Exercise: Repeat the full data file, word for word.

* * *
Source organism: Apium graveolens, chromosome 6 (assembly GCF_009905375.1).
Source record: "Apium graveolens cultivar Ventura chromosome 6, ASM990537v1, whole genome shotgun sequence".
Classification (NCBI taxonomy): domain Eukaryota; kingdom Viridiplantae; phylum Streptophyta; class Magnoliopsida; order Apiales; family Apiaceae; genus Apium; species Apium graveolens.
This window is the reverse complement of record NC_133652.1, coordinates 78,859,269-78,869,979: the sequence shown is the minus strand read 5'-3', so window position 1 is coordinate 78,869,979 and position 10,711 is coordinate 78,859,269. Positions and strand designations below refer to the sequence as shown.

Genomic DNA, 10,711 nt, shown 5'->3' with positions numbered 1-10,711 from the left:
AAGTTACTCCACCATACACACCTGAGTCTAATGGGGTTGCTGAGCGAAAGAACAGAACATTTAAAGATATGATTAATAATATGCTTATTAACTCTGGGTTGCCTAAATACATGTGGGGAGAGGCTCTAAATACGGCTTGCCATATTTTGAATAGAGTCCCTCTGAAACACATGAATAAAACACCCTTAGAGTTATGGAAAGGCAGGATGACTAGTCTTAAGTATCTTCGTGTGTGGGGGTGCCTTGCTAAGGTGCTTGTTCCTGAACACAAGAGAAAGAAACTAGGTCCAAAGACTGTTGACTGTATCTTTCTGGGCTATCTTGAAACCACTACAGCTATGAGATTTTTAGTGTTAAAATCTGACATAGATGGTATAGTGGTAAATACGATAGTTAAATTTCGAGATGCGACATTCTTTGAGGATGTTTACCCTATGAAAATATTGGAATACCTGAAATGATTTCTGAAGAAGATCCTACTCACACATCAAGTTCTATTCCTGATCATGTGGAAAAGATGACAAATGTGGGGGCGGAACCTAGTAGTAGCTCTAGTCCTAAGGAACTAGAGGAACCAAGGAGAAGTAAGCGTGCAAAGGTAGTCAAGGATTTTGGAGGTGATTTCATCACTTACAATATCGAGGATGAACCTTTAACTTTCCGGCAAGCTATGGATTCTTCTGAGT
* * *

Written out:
Source organism: Apium graveolens, chromosome 6 (assembly GCF_009905375.1).
Source record: "Apium graveolens cultivar Ventura chromosome 6, ASM990537v1, whole genome shotgun sequence".
Classification (NCBI taxonomy): domain Eukaryota; kingdom Viridiplantae; phylum Streptophyta; class Magnoliopsida; order Apiales; family Apiaceae; genus Apium; species Apium graveolens.
This window is the reverse complement of record NC_133652.1, coordinates 78,859,269-78,869,979: the sequence shown is the minus strand read 5'-3', so window position 1 is coordinate 78,869,979 and position 10,711 is coordinate 78,859,269. Positions and strand designations below refer to the sequence as shown.

Genomic DNA, 10,711 nt, shown 5'->3' with positions numbered 1-10,711 from the left:
AAGTTACTCCACCATACACACCTGAGTCTAATGGGGTTGCTGAGCGAAAGAACAGAACATTTAAAGATATGATTAATAATATGCTTATTAACTCTGGGTTGCCTAAATACATGTGGGGAGAGGCTCTAAATACGGCTTGCCATATTTTGAATAGAGTCCCTCTGAAACACATGAATAAAACACCCTTAGAGTTATGGAAAGGCAGGATGACTAGTCTTAAGTATCTTCGTGTGTGGGGGTGCCTTGCTAAGGTGCTTGTTCCTGAACACAAGAGAAAGAAACTAGGTCCAAAGACTGTTGACTGTATCTTTCTGGGCTATCTTGAAACCACTACAGCTATGAGATTTTTAGTGTTAAAATCTGACATAGATGGTATAGTGGTAAATACGATAGTTAAATTTCGAGATGCGACATTCTTTGAGGATGTTTACCCTATGAAAATATTGGAATACCTGAAATGATTTCTGAAGAAGATCCTACTCACACATCAAGTTCTATTCCTGATCATGTGGAAAAGATGACAAATGTGGGGGCGGAACCTAGTAGTAGCTCTAGTCCTAAGGAACTAGAGGAACCAAGGAGAAGTAAGCGTGCAAAGGTAGTCAAGGATTTTGGAGGTGATTTCATCACTTACAATATCGAGGATGAACCTTTAACTTTCCGGCAAGCTATGGATTCTTCTGAGT